[openstack-dev] [elastic-recheck] Thoughts on next steps
sean at dague.net
Tue Jan 7 02:52:31 UTC 2014
On 01/06/2014 07:04 PM, Joe Gordon wrote:
> Overall this looks really good, and very spot on.
> On Thu, Jan 2, 2014 at 6:29 PM, Sean Dague <sean at dague.net
> <mailto:sean at dague.net>> wrote:
> A lot of elastic recheck this fall has been based on the ad hoc
> needs of the moment, in between diving down into the race bugs that
> were uncovered by it. This week away from it all helped provide a
> little perspective on what I think we need to do to call it *done*
> (i.e. something akin to a 1.0 even though we are CDing it).
> Here is my current thinking on the next major things that should
> happen. Opinions welcomed.
> (These are roughly in implementation order based on urgency)
> = Split of web UI =
> The elastic recheck page is becoming a mismash of what was needed at
> the time. I think what we really have emerging is:
> * Overall Gate Health
> * Known (to ER) Bugs
> * Unknown (to ER) Bugs - more below
> I think the landing page should be Know Bugs, as that's where we
> want both bug hunters to go to prioritize things, as well as where
> people looking for known bugs should start.
> I think the overall Gate Health graphs should move to the zuul
> status page. Possibly as part of the collection of graphs at the bottom.
> We should have a secondary page (maybe column?) of the
> un-fingerprinted recheck bugs, largely to use as candidates for
> fingerprinting. This will let us eventually take over /recheck.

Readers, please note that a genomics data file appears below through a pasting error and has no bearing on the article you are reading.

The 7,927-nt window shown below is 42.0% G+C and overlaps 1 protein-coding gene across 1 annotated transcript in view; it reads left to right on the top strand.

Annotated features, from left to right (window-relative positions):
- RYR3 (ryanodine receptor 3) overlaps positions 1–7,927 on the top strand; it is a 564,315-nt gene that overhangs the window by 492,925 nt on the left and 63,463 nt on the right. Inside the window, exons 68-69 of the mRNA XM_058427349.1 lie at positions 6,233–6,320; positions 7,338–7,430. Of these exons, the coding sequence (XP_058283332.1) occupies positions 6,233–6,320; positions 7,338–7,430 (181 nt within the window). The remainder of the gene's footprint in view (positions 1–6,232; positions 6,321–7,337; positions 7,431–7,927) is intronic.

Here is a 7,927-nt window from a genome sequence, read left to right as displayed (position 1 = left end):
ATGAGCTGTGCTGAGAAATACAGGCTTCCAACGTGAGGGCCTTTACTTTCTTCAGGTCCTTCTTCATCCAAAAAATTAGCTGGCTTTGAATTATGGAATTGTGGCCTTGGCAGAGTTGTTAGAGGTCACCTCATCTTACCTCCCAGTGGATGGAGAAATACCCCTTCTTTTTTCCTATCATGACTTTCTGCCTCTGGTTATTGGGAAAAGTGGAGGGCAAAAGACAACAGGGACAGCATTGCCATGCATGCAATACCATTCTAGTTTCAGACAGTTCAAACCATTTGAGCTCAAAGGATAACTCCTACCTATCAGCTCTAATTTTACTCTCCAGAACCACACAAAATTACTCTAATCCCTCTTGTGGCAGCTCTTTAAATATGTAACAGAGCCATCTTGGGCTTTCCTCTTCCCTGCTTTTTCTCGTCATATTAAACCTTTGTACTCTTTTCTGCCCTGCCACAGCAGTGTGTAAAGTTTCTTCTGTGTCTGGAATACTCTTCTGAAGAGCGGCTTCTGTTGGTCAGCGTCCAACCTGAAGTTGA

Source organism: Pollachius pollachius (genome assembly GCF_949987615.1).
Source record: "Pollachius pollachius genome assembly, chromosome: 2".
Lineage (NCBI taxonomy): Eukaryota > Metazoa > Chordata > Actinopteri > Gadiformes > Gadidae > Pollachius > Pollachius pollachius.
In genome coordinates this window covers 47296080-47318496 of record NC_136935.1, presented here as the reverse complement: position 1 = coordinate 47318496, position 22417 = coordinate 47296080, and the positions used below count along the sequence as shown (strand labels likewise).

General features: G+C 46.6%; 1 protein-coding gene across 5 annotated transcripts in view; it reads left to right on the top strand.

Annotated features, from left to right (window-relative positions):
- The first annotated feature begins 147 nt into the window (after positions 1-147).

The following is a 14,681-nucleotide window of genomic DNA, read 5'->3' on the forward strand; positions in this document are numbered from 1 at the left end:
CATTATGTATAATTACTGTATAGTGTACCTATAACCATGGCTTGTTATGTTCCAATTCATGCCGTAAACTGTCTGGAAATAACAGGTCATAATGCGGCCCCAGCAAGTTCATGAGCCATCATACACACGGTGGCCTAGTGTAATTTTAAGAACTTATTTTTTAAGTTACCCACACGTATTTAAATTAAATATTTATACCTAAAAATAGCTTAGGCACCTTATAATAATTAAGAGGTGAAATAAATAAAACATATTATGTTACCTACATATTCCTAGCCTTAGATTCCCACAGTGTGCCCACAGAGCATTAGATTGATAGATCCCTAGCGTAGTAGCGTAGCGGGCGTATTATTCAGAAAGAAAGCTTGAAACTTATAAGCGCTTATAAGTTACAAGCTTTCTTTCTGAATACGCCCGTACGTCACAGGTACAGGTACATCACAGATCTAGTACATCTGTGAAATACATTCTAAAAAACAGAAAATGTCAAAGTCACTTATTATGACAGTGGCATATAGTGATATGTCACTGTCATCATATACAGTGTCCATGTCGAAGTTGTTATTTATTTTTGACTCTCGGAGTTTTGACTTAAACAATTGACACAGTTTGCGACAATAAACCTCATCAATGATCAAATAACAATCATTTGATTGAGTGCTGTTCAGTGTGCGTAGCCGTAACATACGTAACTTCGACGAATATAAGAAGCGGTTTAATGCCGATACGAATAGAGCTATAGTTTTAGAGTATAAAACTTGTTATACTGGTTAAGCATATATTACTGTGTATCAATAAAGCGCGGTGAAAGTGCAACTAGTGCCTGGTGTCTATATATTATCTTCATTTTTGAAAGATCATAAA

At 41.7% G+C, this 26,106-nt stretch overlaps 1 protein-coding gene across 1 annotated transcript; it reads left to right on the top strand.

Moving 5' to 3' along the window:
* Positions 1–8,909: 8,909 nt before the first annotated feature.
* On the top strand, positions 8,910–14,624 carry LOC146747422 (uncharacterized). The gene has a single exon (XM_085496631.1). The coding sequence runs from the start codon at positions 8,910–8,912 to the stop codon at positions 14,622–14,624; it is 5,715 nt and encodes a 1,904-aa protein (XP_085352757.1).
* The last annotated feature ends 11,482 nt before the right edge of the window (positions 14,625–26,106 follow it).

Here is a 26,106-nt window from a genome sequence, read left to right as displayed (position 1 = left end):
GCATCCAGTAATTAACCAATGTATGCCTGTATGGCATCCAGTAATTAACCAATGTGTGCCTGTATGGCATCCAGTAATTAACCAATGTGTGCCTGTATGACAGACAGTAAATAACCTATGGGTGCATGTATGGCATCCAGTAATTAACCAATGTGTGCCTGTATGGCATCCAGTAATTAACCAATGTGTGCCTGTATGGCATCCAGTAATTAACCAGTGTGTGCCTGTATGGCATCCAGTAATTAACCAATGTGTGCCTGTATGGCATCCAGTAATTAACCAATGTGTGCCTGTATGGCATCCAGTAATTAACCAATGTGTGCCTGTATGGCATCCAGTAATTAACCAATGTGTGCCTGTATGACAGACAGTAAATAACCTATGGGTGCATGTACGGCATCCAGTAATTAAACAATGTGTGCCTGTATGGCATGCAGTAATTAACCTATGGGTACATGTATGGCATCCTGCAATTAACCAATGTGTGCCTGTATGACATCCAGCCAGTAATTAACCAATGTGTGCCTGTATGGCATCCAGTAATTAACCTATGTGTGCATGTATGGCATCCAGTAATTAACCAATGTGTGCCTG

> I think it would be cool to collect the list of unclassified failures
> (not by recheck bug), so we can see how many (and what percentage) need
> to be classified. This isn't gate health but more of e-r health or
> something like that.
Agreed. I've got the percentage in check_success today, but I agree that
every gate job that fails that we don't have a fingerprint should be
listed somewhere we can work through them.
> = Data Analysis / Graphs =
> I spent a bunch of time playing with pandas over break
> <http://dague.net/2013/12/30/ipython-notebook-experiments/>)__, it's
> kind of awesome. It also made me rethink our approach to handling
> the data.
> I think the rolling average approach we were taking is more precise
> than accurate. As these are statistical events they really need
> error bars. Because when we have a quiet night, and 1 job fails at
> 6am in the morning, the 100% failure rate it reflects in grenade
> needs to be quantified that it was 1 of 1, not 50 of 50.
> So my feeling is we should move away from the point graphs we have,
> and present these as weekly and daily failure rates (with graphs and
> error bars). And slice those per job. My suggestion is that we do
> the actual visualization with matplotlib because it's super easy to
> output that from pandas data sets.
> The one thing that the current graph does, that weekly and daily failure
> rates don't show, is a sudden spike in one of the lines. If you stare
> at the current graphs for long enough and can read through the noise,
> you can see when the gate collectively crashes or if just the neutron
> related gates start failing. So I think one more graph is needed.
The point of the visualizations is to make sense to people that don't
understand all the data, especially core members of various teams that
are trying to figure out "if I attack 1 bug right now, what's the
biggest bang for my buck."
> Basically we'll be mining Elastic Search -> Pandas TimeSeries ->
> transforms and analysis -> output tables and graphs. This is
> different enough from our current jquery graphing that I want to get
> ACKs before doing a bunch of work here and finding out people don't
> like it in reviews.